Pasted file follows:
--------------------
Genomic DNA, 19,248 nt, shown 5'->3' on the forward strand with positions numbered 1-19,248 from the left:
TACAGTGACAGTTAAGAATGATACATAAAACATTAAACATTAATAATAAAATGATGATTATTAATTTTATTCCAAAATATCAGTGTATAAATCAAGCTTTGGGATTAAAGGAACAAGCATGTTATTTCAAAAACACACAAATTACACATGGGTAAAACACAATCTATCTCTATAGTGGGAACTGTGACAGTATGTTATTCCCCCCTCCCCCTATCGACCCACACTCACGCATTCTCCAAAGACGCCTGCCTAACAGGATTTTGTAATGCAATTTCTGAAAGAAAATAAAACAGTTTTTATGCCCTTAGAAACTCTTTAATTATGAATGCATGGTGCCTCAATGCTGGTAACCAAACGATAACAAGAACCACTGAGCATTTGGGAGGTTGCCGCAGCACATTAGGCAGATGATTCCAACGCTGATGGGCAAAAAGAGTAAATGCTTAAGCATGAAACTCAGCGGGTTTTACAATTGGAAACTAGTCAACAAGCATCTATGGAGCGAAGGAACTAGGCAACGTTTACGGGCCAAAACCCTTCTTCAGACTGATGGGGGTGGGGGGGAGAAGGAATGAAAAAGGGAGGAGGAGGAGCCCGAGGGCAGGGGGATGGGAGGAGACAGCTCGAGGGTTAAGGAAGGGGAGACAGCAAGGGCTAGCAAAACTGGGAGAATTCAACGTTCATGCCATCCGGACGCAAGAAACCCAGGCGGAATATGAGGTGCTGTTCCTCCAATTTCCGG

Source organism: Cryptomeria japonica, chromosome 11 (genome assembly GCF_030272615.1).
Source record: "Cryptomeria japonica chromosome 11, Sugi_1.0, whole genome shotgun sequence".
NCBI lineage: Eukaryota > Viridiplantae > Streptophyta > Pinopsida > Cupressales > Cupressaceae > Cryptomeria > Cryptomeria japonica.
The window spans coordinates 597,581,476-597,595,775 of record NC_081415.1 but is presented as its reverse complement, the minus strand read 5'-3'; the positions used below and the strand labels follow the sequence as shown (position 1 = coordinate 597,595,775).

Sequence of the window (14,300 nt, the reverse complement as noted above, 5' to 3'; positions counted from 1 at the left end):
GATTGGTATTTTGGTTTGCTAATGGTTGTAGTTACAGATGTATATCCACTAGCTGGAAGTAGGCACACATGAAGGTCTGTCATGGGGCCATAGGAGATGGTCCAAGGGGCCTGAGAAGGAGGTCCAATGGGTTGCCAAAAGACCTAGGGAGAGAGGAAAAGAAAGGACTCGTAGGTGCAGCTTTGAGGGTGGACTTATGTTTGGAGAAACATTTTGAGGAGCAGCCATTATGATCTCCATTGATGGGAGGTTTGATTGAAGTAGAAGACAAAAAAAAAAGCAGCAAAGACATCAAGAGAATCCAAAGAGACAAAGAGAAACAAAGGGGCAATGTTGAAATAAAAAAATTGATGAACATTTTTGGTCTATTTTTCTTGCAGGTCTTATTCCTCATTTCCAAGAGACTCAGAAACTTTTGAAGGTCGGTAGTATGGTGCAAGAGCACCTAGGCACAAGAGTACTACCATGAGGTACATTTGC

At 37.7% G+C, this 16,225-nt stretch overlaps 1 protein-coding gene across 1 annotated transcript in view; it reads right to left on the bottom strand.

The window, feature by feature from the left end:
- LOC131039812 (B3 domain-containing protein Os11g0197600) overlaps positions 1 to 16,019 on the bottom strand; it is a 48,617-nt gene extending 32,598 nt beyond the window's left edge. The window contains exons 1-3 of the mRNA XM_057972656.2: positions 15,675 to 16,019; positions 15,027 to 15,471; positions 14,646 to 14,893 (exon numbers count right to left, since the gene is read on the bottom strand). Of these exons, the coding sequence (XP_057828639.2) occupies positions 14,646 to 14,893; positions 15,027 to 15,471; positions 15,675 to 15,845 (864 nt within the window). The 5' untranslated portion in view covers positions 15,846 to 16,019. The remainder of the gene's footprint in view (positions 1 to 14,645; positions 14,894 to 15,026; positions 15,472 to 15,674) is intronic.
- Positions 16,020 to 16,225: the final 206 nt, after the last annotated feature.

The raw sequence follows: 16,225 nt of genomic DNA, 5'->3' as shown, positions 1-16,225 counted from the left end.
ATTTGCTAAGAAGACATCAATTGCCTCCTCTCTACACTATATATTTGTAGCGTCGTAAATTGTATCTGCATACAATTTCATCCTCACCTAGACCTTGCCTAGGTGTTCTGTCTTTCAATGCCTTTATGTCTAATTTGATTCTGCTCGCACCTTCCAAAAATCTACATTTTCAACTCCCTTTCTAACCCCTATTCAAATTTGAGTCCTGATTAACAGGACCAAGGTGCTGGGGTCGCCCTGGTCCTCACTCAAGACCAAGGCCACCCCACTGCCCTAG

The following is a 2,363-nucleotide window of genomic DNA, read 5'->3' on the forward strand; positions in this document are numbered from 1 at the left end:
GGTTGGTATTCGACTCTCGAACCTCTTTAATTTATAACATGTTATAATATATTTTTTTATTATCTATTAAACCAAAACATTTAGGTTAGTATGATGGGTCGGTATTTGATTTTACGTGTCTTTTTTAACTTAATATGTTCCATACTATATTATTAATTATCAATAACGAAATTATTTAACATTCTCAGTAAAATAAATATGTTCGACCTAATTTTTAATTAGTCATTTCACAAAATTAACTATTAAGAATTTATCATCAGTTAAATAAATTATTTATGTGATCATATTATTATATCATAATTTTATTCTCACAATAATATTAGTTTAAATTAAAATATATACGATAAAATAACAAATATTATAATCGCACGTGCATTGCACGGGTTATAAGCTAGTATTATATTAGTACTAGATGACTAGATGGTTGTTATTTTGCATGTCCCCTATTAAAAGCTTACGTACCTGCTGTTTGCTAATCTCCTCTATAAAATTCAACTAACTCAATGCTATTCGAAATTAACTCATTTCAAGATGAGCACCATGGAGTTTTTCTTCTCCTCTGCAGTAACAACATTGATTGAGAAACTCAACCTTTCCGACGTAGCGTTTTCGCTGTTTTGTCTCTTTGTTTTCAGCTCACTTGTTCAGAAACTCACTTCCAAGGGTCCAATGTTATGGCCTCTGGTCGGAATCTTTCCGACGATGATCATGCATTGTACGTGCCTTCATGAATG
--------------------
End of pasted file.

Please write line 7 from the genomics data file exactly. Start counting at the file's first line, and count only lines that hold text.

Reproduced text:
Sequence of the window (14,300 nt, the reverse complement as noted above, 5' to 3'; positions counted from 1 at the left end):